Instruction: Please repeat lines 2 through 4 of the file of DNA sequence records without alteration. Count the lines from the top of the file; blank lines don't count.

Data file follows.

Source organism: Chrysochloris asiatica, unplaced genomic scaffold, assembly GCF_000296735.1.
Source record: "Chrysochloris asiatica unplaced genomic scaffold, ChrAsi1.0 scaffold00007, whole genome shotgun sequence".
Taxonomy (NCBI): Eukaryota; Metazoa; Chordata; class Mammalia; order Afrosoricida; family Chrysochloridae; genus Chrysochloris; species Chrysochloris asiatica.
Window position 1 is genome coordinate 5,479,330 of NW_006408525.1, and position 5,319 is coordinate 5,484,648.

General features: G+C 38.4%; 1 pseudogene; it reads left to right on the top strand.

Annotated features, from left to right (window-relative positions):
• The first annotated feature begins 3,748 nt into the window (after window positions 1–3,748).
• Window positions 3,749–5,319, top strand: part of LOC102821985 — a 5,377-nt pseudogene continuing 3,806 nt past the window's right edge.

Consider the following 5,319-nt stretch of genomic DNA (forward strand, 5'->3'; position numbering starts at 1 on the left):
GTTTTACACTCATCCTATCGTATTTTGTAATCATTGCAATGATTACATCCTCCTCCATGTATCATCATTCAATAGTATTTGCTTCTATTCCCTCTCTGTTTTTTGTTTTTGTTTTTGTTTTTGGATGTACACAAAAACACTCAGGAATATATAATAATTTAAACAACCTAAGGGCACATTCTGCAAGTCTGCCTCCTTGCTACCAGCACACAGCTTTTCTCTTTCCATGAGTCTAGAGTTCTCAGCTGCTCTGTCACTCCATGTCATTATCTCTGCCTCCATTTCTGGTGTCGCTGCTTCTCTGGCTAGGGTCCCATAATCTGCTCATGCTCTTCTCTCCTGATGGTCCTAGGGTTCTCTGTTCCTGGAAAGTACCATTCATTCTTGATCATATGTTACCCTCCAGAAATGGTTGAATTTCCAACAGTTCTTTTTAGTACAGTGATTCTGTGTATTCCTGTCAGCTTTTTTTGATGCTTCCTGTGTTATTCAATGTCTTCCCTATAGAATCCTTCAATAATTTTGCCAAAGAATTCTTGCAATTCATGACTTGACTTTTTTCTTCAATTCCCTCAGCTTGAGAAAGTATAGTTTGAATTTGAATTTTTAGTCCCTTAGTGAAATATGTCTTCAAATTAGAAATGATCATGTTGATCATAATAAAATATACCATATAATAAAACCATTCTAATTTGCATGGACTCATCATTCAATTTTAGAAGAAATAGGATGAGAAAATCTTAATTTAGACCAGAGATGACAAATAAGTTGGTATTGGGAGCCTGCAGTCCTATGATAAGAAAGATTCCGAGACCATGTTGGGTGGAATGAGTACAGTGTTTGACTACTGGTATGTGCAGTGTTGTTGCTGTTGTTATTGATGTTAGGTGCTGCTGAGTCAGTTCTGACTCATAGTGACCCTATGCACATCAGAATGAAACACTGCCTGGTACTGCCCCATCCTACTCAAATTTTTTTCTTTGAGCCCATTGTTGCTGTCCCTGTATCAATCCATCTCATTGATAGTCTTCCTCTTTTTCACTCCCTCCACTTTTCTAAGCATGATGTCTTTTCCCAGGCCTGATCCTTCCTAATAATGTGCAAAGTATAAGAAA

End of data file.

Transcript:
Source record: "Chrysochloris asiatica unplaced genomic scaffold, ChrAsi1.0 scaffold00007, whole genome shotgun sequence".
Taxonomy (NCBI): Eukaryota; Metazoa; Chordata; class Mammalia; order Afrosoricida; family Chrysochloridae; genus Chrysochloris; species Chrysochloris asiatica.
Window position 1 is genome coordinate 5,479,330 of NW_006408525.1, and position 5,319 is coordinate 5,484,648.